Interview: Is India the next major access market?

AI delves into the Indian market, which has been touted as the next ‘China’ in terms of growth. Find out the viewpoint of Pedro Torres, CEO of Riwal Holding Group, and Munish Taneja, country manager for the Riwal’s Manlift brand.

India is on the cusp of major MEWP growth, now that the economy is on the up and there are major strides being made in infrastructure and global construction companies are investing heavily.

Manlift India Depot Great Noida In the forefront: Pedro Torres & Munish Taneja, at the Manlift depot in Great Noida.

The stable political system, complemented by a 7.2% rise in GDP in 2023, the largest globally, has helped establish the base on which to kick start the aerial platform market; that being the acceptance of powered access as a cost-effective alternative over traditional means, along with other crucial factors like a rise in the cost of labour and increased acceptance of safety on worksites.

The estimated number of platforms operational in India is around 14,000 units, which reflects a year-on-year growth of 25% in the last two years. Leading the way in the Indian access rental sector is Manlift, which has 10% share of the country’s total rental fleet, according to Pedro Torres, CEO of Riwal Holding Group, and Munish Taneja, Country Manager for the Manlift brand in India.

Rental dynamics

Riwal is called Manlift in the UAE, Qatar and India and with the brand having been established 15 years ago, there was an expectation that large scale growth of India’s MEWP market would have come sooner, but the complex political and economic circumstances have meant that true potential for MEWPs is now just ready to be reached.

Taneja says, “Rental penetration in India is still very low. It has been growing in the past couple of years but it is nowhere near as mature as the construction equipment market. But, now we see that this is the time for us to prepare for the growth, and it’s about to take off to the next level.”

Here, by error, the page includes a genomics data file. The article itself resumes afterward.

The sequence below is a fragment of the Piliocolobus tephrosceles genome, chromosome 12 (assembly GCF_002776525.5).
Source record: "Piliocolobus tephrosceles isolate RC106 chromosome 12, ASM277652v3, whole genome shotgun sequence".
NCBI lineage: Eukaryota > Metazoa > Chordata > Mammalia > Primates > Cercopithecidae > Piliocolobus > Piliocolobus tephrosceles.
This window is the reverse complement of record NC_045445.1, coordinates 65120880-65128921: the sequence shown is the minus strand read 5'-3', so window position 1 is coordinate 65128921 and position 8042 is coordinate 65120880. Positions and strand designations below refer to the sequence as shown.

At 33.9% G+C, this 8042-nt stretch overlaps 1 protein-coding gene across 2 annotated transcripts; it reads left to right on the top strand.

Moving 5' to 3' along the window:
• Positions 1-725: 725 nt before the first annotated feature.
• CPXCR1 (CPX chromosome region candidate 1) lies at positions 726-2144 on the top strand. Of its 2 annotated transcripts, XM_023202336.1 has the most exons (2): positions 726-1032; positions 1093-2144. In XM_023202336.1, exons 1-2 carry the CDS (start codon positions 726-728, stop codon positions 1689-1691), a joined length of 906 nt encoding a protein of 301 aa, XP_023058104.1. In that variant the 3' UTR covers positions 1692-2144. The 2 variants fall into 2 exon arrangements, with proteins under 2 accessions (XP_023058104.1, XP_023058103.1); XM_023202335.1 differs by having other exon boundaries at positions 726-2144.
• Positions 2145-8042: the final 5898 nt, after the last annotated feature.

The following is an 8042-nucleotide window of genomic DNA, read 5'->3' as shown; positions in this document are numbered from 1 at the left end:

Manlift India Part of the Manlift India fleet.

As Torres adds, Manlift benefits from the company’s experience in the European markets, and employs rental management initiatives like the Manlift Way – the best practice ethos of the company, an international ERP system, sustainability policies, and the My Manlift app. According to Torres, Manlift has the added advantage of that it arrived so early in the Indian MEWP market that in many areas of the country aerial platforms are known as Manlifts, rather than any of the global generic terms like AWP or aerial platform.

However, these kind of emerging market quirks are set to end in India as its MEWP market takes off and the levels of competition among OEMs targeting the country increases. Torres forecasts that in five years’ time the MEWP population may have reached 40,000-50,000.

Manlift currently has three depots; the principle office in the North, Greater Noida, Uttar Pradesh, a second in the West of the country, Sanand, Gujarat, and another in the South, Penukonda, Andhra Pradesh. With exponential growth forecasted over the coming years, Manlift is set to introduce two or three depots to help cover India’s vast geography.

Torres adds, “We had been expecting the market to grow faster, but if you see the pipeline of projects, the economical country plans and the trajectory in terms of GDP, the country is expecting to be the third largest economy in the world ahead of Germany and Japan and behind the US and China by 2030.”

Huge potential

Although Torres and Taneja forecast that the five-year growth rate in India won’t be as fast paced as that found in China, which saw its MEWP population rise from around 40,0000 units in 2017 to approaching 500,000 units five years later in 2022.